Could zinc hold one of the keys to a cure for type 1 diabetes?
Researchers in Dusseldorf, Germany, have successfully prevented streptozotocin (STZ)-induced diabetes in mice with water that had zinc sulphate added to it. STZ is an agent that is damaging to islets.
According to research reported in the August 2000 issue of Diabetologia, mice were given free access to zinc-sulphate-enriched water beginning one week before injections began and continuing throughout the experiment period.
Mice treated with zinc-sulphate-enriched water did not begin to develop high blood sugars until 10 weeks after the first injection of STZ. However, while treatment with zinc-sulphate-enriched water significantly reduced blood-glucose concentrations during the 23-week observation period, mean concentrations were slightly higher than the threshold of 250 mg/dl level.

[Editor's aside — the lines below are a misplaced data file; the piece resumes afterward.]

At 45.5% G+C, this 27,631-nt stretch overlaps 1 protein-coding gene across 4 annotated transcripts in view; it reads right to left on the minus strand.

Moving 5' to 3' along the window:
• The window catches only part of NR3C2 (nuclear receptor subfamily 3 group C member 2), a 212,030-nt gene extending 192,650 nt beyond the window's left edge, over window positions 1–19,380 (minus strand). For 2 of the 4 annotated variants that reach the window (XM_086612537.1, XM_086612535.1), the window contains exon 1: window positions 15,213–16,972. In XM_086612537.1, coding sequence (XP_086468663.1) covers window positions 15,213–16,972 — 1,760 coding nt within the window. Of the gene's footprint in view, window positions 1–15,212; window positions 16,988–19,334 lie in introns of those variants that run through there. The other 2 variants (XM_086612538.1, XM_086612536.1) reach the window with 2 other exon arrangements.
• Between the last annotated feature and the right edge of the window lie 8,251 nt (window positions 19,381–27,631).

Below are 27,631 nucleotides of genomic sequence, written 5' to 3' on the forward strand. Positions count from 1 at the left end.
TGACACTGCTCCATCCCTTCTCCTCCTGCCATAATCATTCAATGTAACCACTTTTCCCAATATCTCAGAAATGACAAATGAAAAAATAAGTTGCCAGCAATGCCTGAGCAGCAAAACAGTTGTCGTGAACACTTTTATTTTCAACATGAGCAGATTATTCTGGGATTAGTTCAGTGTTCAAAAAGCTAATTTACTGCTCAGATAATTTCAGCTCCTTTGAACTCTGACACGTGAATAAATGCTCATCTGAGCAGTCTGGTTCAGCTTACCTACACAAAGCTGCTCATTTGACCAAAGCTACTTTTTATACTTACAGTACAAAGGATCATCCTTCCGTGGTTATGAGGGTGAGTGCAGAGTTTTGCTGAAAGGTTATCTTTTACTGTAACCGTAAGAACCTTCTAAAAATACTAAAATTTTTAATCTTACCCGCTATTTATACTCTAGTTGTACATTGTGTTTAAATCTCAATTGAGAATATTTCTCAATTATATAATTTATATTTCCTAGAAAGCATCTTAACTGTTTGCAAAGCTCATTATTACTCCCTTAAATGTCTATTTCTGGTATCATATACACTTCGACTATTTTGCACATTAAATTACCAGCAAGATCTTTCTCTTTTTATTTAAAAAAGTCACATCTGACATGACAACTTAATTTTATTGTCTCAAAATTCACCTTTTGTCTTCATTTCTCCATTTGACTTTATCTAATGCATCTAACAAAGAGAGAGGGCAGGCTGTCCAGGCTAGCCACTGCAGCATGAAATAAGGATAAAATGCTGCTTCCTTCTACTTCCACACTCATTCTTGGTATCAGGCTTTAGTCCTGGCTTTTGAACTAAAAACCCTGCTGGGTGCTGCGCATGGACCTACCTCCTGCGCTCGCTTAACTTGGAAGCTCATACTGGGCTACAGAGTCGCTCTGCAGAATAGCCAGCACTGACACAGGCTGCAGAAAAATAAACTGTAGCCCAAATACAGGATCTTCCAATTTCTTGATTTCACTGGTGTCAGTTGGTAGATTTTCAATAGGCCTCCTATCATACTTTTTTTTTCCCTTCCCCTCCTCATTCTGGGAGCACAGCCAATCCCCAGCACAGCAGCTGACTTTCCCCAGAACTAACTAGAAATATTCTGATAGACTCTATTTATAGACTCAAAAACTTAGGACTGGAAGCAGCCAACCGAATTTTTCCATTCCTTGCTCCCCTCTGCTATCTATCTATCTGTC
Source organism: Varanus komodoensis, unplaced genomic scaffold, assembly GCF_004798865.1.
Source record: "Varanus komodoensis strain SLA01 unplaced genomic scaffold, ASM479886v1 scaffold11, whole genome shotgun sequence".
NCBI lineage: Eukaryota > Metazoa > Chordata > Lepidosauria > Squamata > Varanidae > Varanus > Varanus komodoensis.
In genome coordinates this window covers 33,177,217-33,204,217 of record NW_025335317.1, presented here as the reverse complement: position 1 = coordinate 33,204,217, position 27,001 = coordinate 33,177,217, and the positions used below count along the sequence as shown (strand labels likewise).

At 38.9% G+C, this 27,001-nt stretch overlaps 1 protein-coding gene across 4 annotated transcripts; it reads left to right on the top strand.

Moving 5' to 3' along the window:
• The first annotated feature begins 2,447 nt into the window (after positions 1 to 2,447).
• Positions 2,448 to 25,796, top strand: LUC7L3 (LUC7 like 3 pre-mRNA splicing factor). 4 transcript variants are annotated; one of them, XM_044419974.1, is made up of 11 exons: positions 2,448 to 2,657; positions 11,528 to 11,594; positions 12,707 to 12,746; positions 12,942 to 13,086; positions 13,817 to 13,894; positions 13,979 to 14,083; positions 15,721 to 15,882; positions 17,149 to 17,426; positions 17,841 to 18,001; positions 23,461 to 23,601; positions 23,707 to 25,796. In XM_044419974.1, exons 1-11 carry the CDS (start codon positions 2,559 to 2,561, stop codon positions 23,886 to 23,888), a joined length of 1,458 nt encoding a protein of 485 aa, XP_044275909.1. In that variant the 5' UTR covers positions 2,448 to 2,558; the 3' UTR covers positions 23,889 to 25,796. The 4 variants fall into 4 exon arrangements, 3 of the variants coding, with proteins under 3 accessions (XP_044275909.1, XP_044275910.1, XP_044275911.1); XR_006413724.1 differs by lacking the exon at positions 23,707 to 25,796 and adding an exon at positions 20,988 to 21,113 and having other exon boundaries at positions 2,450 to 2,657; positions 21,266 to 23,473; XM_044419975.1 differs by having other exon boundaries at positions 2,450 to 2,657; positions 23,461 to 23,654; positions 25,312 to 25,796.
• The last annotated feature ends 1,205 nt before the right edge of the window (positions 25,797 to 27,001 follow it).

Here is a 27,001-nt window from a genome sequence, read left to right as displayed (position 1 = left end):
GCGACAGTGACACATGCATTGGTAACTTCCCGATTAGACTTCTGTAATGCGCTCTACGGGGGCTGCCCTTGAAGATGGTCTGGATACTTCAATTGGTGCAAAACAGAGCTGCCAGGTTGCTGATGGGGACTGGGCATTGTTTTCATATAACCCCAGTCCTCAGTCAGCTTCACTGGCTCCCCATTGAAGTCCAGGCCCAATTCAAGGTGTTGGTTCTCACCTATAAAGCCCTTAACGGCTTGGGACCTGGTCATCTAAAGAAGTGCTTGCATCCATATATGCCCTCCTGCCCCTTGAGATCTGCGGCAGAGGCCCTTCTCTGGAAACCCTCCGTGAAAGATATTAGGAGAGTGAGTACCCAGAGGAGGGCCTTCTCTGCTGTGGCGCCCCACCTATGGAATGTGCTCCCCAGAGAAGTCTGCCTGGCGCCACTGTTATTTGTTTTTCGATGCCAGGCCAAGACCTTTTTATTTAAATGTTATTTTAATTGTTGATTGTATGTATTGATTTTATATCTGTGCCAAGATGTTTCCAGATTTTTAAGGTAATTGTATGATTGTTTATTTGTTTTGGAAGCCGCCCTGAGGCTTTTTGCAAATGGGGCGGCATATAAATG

The researchers say zinc sulphate is essentially non-toxic in humans, adding that the enriched drinking water was well-tolerated. They add that intervening with zinc sulphate “can also be considered for other models of type 1 diabetes and for humans at risk for developing this disease.”